5. Conclusions

This study’s strength includes being conducted in a subtropical environment (24.5°–25.5° N) on Asians with depression. Since a large majority of studies on BLT have been conducted in the northern hemisphere on patients of white descent, this study examined a diverse, depressed population. The conclusions about the efficiency of adjunctive BLT in our small sample are limited. Nonetheless, our findings show that several factors play important roles in influencing the efficacy of adjunctive BLT, such as patients with poor drug response, different antidepressive regimens, the duration of BLT, and daylength variability (i.e., natural daylight in the environment). Researchers may consider these important factors for non-seasonal depression studies in subtropical environments. Furthermore, an escalation in the BLT duration to investigate a specific population could be considered.

Supplementary Materials

The following supporting information can be downloaded at:, Table S1: The subscales of HAMD-17 and their items; Table S2: Outcome measures (subscales of HAMD-17) in treating major depressive disorder over time using bright light therapy (n = 22) and dim-red light (n = 21); Table S3: Comparison of the effects on subscales of HAMD-17 in treating major depressive disorder for 4 weeks between bright light therapy and dim red-light groups, using hierarchical linear mixed-modeling to show group effect, time effect, and interaction of group and time.

Author Contributions

Investigation, formal analysis, writing—original draft, review and editing, I.-P.C.; conceptualization, methodology, funding acquisition, C.-C.H.; conceptualization, methodology, investigation, H.-C.H.; conceptualization, F.-P.G.Y.; investigation, K.-T.K.; investigation, Y.-T.L.; formal analysis, F.-J.S.; conceptualization, methodology, investigation, supervision, writing—review and editing, S.-I.L. All authors have read and agreed to the published version of the manuscript.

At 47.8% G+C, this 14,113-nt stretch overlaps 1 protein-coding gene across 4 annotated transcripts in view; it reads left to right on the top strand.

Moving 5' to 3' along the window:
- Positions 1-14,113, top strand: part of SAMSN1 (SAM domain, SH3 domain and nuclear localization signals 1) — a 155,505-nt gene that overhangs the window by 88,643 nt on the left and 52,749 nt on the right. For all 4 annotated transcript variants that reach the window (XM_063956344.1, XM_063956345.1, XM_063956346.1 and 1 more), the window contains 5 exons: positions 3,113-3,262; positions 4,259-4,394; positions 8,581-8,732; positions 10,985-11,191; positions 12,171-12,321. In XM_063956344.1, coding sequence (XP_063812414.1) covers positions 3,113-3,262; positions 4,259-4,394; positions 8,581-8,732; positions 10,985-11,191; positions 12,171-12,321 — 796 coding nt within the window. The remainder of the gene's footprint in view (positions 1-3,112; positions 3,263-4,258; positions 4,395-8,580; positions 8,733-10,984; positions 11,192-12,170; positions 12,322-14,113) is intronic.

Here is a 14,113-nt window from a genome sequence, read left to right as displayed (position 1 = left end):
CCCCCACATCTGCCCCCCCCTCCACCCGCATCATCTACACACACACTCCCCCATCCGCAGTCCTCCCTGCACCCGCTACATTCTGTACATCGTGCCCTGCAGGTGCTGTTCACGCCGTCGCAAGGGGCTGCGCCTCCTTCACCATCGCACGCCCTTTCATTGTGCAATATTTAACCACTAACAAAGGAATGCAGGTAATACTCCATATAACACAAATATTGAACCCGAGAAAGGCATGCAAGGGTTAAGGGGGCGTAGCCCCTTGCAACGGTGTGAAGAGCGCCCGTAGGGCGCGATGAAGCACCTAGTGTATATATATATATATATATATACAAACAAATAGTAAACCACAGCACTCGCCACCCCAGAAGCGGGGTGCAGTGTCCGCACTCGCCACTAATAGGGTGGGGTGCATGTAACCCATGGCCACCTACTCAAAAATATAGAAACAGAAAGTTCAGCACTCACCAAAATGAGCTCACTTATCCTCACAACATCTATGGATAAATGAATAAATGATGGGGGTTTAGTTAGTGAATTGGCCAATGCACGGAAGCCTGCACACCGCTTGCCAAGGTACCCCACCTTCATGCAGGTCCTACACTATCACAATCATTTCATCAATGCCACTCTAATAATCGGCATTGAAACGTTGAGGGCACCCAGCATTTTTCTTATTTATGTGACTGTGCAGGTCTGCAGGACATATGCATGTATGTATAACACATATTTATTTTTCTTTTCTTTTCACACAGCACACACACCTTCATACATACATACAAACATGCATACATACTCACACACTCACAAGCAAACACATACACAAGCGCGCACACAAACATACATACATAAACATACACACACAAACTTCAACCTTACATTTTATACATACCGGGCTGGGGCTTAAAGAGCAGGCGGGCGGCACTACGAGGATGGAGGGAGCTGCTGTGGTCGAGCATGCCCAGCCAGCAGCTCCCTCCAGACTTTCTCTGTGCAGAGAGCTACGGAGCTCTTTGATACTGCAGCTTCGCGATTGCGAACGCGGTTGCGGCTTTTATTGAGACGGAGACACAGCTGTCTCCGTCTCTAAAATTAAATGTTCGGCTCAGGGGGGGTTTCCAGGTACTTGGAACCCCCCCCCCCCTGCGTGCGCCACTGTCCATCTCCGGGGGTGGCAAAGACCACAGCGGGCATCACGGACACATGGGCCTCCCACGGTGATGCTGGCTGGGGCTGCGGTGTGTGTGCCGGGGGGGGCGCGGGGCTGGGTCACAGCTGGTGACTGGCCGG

This work was supported by the Ministry of Science and Technology, Taiwan (number: MOST-108-2314-B-195-001) and supported by MacKay Memorial Hospital, Taipei, Taiwan (number: MMH-108-147, MMH-109-98).

Institutional Review Board Statement

The Institutional Review Board (IRB) at MacKay Memorial Hospital approved the protocol (IRB number: 18MMHIS114e).

Informed Consent Statement

Informed consent was obtained from all subjects involved in the study.

Data Availability Statement

The original contributions of this study are in this article. The request for information could be directed to the corresponding author.


We appreciate the help of research assistants Yu-Hsin Hsu, Chiu-Rong Huang, and Ming-Ru Sung. We thank all the psychiatrists and research participants in this study.

Conflicts of Interest

The authors declare no conflict of interest. The funders had no role in the design of the study; in the collection, analyses, or interpretation of data; in the writing of the manuscript; or in the decision to publish the results.


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Figure 1. Participant flow diagram through the entire study. BLT: bright light therapy; DRL: dim red light; HAMD-17: Hamilton Depression Rating Scale-17 items.
Figure 1. Participant flow diagram through the entire study. BLT: bright light therapy; DRL: dim red light; HAMD-17: Hamilton Depression Rating Scale-17 items.
Ijerph 19 12430 g001
Table 1. Demographic characteristics and clinical measures at baseline.
Table 1. Demographic characteristics and clinical measures at baseline.
(n = 22)
(n = 21)
Age at onset of MDD39.013.934.814.10.34
Expectation for light therapy6.411.335.482.110.15
Duration of any previous treatment for the current depressive episode (wk)10.553.969.862.690.76
Gender 1.0
Marriage 0.67
Highest education level 0.54
Junior high school/lower418.229.5
Senior high school/junior college1045.5838.1
Employment status 0.36
Employed full-time1568.21152.4
Past major depressive episodes 0.88
Natural daylight 0.66
Daylight ≥ 12 h/day1463.61257.1
Daylight < 12 h/day836.4942.9
Chronotype 0.82
Morning/intermediate type1568.21571.4
Evening type731.8628.6
Severity of MDD on HAMD-17 0.29
Mild (13–16)313.6733.3
Moderate (17–23)1568.21047.6
Severe (≥24)418.2419.0